Leglocks

leg lock submission
Photo J H Tan

Now, some of you may feel enthused to think about this topic. Some may feel bored of the discussion. Some may feel they have no place in an individual’s training, or at least up until a certain point.

My own experience has been varied within exposure to leglocks. My training began at a MMA / submission-grappling academy, in the lovely land of Leicester. That meant footlocks, kneebars etc were part and parcel of the sessions (perhaps not from day 1, but I can certainly remember some exposure to them). A few years down the line, and life forcing a move back to London meant a change of club, and a switch to predominantly gi focused training. As a blue belt, this meant access to the leglock game was no longer so open, and my (limited) knowledge of them had to be put on hiatus. With progression through the belts came more exposure and focus again, but I feel I had been putting so much focus on my positioning / top control as my game that to add something back in, (that was a totally different part of the body to what I was used to looking to) made it very difficult to put it into my arsenal as it were.

Getting my black belt, starting to teach classes, seminars, and have students of my own, made me really look into my own development. I actively want to look at my flaws and where I need to develop most, and leglocks (along with takedowns) are right up there. So I have recently rekindled that focus to really study them in order to implement the techniques, and I think that is the main drawback of any lack of exposure. Leaving a student to develop too long down one path, and then introduce a completely new area can make it awkward to fit into an already developed gameplan. I completely understand the need for students to understand leverage etc, well enough in order to perform techniques safely and correctly. Leg positions can be very fiddly, however as long as the class environment is safe and well monitored, then any learning is bound to be beneficial.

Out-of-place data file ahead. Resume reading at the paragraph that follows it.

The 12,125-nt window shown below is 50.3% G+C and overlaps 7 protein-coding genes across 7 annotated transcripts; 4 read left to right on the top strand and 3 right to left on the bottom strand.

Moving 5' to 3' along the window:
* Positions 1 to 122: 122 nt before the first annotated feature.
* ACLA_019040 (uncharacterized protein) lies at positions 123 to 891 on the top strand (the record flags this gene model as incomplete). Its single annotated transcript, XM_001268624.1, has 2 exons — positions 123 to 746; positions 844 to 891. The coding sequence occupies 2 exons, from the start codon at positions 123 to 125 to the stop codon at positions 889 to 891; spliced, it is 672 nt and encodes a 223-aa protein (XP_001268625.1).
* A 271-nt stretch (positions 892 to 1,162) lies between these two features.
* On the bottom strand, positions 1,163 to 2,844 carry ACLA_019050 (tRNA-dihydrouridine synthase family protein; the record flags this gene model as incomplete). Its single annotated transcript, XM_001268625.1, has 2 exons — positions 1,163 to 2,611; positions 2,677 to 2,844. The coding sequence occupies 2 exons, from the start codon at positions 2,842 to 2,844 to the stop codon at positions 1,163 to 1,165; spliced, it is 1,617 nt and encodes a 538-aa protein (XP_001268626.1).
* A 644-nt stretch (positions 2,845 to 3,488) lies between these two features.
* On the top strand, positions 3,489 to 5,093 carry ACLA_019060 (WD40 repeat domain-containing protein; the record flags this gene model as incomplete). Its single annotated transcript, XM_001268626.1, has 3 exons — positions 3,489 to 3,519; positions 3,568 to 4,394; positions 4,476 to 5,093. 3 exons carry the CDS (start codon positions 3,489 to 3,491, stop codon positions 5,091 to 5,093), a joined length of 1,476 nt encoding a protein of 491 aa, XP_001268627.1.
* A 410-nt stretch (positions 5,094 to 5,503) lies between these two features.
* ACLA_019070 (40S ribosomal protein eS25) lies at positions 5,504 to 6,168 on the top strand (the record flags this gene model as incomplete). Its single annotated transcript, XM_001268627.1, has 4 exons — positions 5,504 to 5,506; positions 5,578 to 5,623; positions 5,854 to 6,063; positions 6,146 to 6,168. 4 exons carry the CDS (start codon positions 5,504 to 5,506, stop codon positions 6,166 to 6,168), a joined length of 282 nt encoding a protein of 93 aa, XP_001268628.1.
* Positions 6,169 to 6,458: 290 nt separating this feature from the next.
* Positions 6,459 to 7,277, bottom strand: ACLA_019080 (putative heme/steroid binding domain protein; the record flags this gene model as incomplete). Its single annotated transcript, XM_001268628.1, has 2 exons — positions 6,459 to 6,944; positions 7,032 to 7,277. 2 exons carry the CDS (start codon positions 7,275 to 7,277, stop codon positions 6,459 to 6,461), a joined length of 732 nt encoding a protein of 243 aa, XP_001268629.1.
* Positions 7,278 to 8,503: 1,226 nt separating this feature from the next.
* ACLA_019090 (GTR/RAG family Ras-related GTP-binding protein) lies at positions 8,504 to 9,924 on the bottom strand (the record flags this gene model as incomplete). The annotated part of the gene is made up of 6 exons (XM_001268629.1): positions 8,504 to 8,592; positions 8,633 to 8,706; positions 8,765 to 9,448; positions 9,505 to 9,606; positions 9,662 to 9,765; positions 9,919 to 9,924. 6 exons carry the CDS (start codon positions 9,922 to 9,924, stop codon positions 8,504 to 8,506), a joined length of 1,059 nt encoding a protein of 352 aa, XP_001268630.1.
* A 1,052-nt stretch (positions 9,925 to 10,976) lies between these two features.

I did quite a few competitions in my early days (good times) and had a couple of successful outings (great times) but the BJJ animal is a very different beast now to what she was then. She’ll probably change back and forth numerous times over the years to come, as there’s probably very few truly original techniques or positions anymore. Most of them have always been around in some form. As with any good activity, there’s always scope to evolve, methods to adapt, and “trends” to come and go. Ashi garame, worm guard, “New Yorker” amongst others are things that I have only really discovered and started to look at unpicking, and studying in detail over the last year or two. I have tried to expose myself to new sessions and classes, and welcome this idea of open study for my students and training partners too.

When I do get back on the tatami as a competitor, it is highly unlikely I’ll catch a rolling kneebar, but having that knowledge of the technique mechanics does make me a more well-rounded grappler. I think we all need to at least be thinking about every possible scenario, and potential limb to defend, on our martial arts journey, because why would you ignore 50% of the human body? 😉

Luke Spencer is a BJJ black belt under Eduardo Carriello, GB Oval, currently teaching put of Southend Combat Academy, and 1-2-1’s, guest instructor at Leicester Shootfighters. Likes dogs, anything Canadian, pina coladas and getting caught in the rain!

picture of author Luke Spencer

Luke Spencer

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